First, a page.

Custom Packet Sniffer Is A Great Way To Learn CAN

Whilst swapping out the stereo in his car for a more modern Android based solution, [Aaron] noticed that it only utilised a single CAN differential pair to communicate with the car as opposed to a whole bundle of wires employing analogue signalling. This is no surprise, as modern cars invariably use the CAN bus to establish communication between various peripherals and sensors.

In a series of videos, [Aaron] details how he used this opportunity to explore some of the nitty-gritty of CAN communication. In Part 1 he designs a cheap, custom CAN bus sniffer using an Arduino, a MCP2515 CAN controller and a CAN bus driver IC, demonstrating how this relatively simple hardware arrangement could be used along with open source software to decode some real CAN bus traffic. Part 2 of his series revolves around duping his Android stereo into various operational modes by sending the correct CAN packets.

These videos are a great way to learn some of the basic considerations associated with the various abstraction layers typically attributed to CAN. Once you’ve covered these, you can do some pretty interesting stuff, such as these dubious devices pulling a man-in-the-middle attack on your odometer! In the meantime, we would love to see a Part 3 on CAN hardware message filtering and masks [Aaron]!

 

Share Internet from WiFi via Ethernet on Ubuntu 17.10

Share Internet from WiFi via Ethernet on Ubuntu 17.10

There is a hidden method to share your WiFi over Ethernet in the latest Gnome.

  1. Type nm-connection-editor in your terminal.
  2. Add a shared network connection by pressing the Add button.
  3. Choose Ethernet from the list and press Create.
  4. Click IPv4 Settings in the left.
  5. Choose Shared to other computers by clicking the Method drop-down menu.
  6. Enter a new name like Shared WiFi LAN as the Connection name at the top
  7. Select the newly created connection from wired connection.
 

Create Cheap Philips Hue Compatible Devices

The Philips Hue range is a great way to add wirelessly controllable lighting to your home, but the protocol is proprietary which makes it difficult to add our own custom hardware. [Peter] found a way to create his own Hue compatible devices based on cheap JN5168 modules that are able to connect to the Hue bridge. This means you can roll out your own lamps using cheap RGB or White LEDs, a power supply and the JN5168 Zigbee Light Link module.

He started off by trying to clone a Zigbee Light Link device to a MeshBee — Seeed studio’s open source Zigbee Pro module based on the NXP JN5168. Even though the MeshBee used the same device as a Hue lamp, it would not connect to the Hue bridge. But another clone lamp called Innr that he purchased from the local hardware store did connect quite easily. Using NXP’s open source tools, he was able to download the flash and EEPROM contents from the Innr and copy them to the MeshBee which did the trick.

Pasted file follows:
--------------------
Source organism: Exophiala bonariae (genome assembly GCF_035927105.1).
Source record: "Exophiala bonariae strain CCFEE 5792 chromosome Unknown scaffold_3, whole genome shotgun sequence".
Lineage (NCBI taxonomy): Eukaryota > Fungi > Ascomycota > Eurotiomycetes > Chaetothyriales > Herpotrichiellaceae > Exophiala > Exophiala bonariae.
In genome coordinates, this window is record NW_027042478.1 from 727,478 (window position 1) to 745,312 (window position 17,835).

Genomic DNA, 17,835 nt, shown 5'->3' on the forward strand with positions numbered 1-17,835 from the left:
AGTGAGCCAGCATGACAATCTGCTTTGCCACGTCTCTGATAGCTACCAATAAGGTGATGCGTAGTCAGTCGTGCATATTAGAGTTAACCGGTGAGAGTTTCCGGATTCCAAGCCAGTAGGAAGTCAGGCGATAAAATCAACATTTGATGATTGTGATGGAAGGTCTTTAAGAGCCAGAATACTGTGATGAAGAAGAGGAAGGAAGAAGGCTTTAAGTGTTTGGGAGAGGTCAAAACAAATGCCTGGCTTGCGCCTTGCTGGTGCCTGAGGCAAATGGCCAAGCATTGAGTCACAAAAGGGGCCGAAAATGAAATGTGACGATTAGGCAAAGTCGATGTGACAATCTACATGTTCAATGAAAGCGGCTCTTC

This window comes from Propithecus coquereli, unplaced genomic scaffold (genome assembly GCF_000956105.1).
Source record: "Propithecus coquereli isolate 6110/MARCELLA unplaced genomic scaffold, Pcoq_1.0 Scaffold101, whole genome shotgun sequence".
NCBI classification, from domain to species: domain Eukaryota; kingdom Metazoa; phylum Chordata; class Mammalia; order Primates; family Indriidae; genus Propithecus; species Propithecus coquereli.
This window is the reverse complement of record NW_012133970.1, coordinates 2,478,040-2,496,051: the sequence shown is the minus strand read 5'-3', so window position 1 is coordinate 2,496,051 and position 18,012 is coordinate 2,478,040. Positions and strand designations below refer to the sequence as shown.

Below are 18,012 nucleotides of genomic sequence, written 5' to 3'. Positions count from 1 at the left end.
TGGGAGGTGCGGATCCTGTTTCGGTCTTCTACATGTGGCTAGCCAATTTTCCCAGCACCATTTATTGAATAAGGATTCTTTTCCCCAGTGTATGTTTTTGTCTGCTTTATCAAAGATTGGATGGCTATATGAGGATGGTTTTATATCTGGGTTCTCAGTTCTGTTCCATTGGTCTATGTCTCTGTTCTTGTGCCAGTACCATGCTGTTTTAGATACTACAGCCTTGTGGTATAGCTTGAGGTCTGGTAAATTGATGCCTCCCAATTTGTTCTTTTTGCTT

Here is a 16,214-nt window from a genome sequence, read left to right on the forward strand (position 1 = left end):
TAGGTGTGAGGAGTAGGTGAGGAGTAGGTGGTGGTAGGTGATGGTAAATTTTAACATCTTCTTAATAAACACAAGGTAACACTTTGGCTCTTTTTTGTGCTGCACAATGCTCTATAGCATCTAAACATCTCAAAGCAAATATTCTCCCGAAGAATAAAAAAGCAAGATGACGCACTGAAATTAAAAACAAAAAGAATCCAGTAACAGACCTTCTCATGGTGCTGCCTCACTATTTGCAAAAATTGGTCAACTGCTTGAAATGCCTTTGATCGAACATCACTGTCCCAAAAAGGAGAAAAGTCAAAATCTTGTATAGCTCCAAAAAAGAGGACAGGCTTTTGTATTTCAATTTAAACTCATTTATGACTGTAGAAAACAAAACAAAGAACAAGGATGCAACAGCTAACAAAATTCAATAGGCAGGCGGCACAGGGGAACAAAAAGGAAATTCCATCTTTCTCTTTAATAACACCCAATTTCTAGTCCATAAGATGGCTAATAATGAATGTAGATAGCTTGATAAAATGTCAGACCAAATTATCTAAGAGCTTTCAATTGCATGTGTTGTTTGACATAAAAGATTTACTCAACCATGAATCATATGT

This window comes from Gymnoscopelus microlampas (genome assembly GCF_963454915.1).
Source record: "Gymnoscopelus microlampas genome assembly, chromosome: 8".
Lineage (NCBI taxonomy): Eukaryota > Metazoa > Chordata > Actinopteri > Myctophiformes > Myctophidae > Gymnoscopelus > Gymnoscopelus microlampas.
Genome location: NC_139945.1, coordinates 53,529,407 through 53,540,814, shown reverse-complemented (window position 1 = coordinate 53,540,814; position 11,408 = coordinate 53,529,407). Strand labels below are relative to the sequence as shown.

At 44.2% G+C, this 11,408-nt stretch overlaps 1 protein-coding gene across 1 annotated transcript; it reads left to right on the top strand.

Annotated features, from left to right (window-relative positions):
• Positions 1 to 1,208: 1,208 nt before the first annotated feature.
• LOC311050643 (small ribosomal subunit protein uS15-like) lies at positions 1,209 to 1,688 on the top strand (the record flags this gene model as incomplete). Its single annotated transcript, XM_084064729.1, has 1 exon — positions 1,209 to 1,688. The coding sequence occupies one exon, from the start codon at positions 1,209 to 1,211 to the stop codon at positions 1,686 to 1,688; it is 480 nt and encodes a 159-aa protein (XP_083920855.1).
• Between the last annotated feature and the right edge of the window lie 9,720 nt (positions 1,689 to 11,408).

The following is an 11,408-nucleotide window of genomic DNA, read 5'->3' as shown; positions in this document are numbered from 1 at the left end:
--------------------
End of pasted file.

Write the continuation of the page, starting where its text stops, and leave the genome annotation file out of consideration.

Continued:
After the EEPROM transfer trick, he figured out how to modify the two keys used for the ZigBee protocol — one for Home Automation and the other for the Light Link. With this final discovery, he is able to take the ZigBee Light Link demo project, edit it using Beyond Studio, and then load the binaries on the MeshBee device so it can connect to the Hue bridge.

All of this work culminates in two custom firmware binaries; one for white dimmable lights and another for RGB dimmable ones. It even runs on these cheap JN5168 breakout kits he found for a few bucks. With all of the software taken care of, and having cheap ZigBee Light Link compatible modules on hand, building low-cost Hue compatible lights becomes pretty straight forward.

Thanks [wind-rider] for the tip.

View @hackaday.com

 

validate ip address using regex

The code snippet below will check if the passed string is a valid IP address or not .
An Internet Protocol address (IP address) is a numerical label assigned to each device participating in a computer network that uses the Internet Protocol for communication. Read more about IP address here. This snippet will validate IP version 4 addresses.

/**
 * validate IP address
 * @param String IP address to verify
 * @return Boolean result
 */
public static Boolean isIP(String input) {
    if (input!= null && !input.isEmpty()) {
        //Regex
        String regex = "^((25[0-5])|(2[0-4]\\d)|(1\\d\\d)|([1-9]\\d)|\\d)(\\.((25[0-5])|(2[0-4]\\d)|(1\\d\\d)|([1-9]\\d)|\\d)){3}$";
        //check if input matches the regex
        if (text.matches(regex)) {
            // valid ip
            return true;
        } else {
            // invalid ip
            return false;
        }
    }
    // invalid input
    return false;
}